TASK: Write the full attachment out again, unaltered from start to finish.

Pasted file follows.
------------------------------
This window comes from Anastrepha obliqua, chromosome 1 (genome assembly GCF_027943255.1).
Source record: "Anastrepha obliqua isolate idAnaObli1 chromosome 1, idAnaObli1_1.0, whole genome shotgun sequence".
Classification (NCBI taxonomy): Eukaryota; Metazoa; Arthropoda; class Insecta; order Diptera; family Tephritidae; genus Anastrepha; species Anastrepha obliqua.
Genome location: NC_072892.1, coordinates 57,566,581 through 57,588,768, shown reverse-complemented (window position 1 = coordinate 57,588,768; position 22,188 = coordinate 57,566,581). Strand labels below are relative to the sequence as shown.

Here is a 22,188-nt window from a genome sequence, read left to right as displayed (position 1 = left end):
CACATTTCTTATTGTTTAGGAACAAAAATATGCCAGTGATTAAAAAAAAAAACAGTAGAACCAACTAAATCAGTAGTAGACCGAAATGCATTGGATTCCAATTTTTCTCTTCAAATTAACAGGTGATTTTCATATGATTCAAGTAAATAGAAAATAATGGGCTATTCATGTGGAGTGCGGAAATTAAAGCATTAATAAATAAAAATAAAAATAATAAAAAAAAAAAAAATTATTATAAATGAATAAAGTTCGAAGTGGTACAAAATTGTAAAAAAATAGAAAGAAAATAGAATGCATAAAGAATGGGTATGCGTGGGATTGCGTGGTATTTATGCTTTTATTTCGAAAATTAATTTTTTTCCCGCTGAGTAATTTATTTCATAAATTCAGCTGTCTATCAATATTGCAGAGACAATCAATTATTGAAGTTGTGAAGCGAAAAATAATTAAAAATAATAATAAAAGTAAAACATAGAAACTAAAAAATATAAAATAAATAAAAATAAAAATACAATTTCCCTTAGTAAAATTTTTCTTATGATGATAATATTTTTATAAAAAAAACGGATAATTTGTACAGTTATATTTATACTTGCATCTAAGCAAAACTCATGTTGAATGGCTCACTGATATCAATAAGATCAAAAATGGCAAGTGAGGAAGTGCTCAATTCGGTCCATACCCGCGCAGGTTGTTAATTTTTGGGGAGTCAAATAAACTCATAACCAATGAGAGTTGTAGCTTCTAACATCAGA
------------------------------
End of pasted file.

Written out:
This window comes from Anastrepha obliqua, chromosome 1 (genome assembly GCF_027943255.1).
Source record: "Anastrepha obliqua isolate idAnaObli1 chromosome 1, idAnaObli1_1.0, whole genome shotgun sequence".
Classification (NCBI taxonomy): Eukaryota; Metazoa; Arthropoda; class Insecta; order Diptera; family Tephritidae; genus Anastrepha; species Anastrepha obliqua.
Genome location: NC_072892.1, coordinates 57,566,581 through 57,588,768, shown reverse-complemented (window position 1 = coordinate 57,588,768; position 22,188 = coordinate 57,566,581). Strand labels below are relative to the sequence as shown.

Here is a 22,188-nt window from a genome sequence, read left to right as displayed (position 1 = left end):
CACATTTCTTATTGTTTAGGAACAAAAATATGCCAGTGATTAAAAAAAAAAACAGTAGAACCAACTAAATCAGTAGTAGACCGAAATGCATTGGATTCCAATTTTTCTCTTCAAATTAACAGGTGATTTTCATATGATTCAAGTAAATAGAAAATAATGGGCTATTCATGTGGAGTGCGGAAATTAAAGCATTAATAAATAAAAATAAAAATAATAAAAAAAAAAAAAATTATTATAAATGAATAAAGTTCGAAGTGGTACAAAATTGTAAAAAAATAGAAAGAAAATAGAATGCATAAAGAATGGGTATGCGTGGGATTGCGTGGTATTTATGCTTTTATTTCGAAAATTAATTTTTTTCCCGCTGAGTAATTTATTTCATAAATTCAGCTGTCTATCAATATTGCAGAGACAATCAATTATTGAAGTTGTGAAGCGAAAAATAATTAAAAATAATAATAAAAGTAAAACATAGAAACTAAAAAATATAAAATAAATAAAAATAAAAATACAATTTCCCTTAGTAAAATTTTTCTTATGATGATAATATTTTTATAAAAAAAACGGATAATTTGTACAGTTATATTTATACTTGCATCTAAGCAAAACTCATGTTGAATGGCTCACTGATATCAATAAGATCAAAAATGGCAAGTGAGGAAGTGCTCAATTCGGTCCATACCCGCGCAGGTTGTTAATTTTTGGGGAGTCAAATAAACTCATAACCAATGAGAGTTGTAGCTTCTAACATCAGA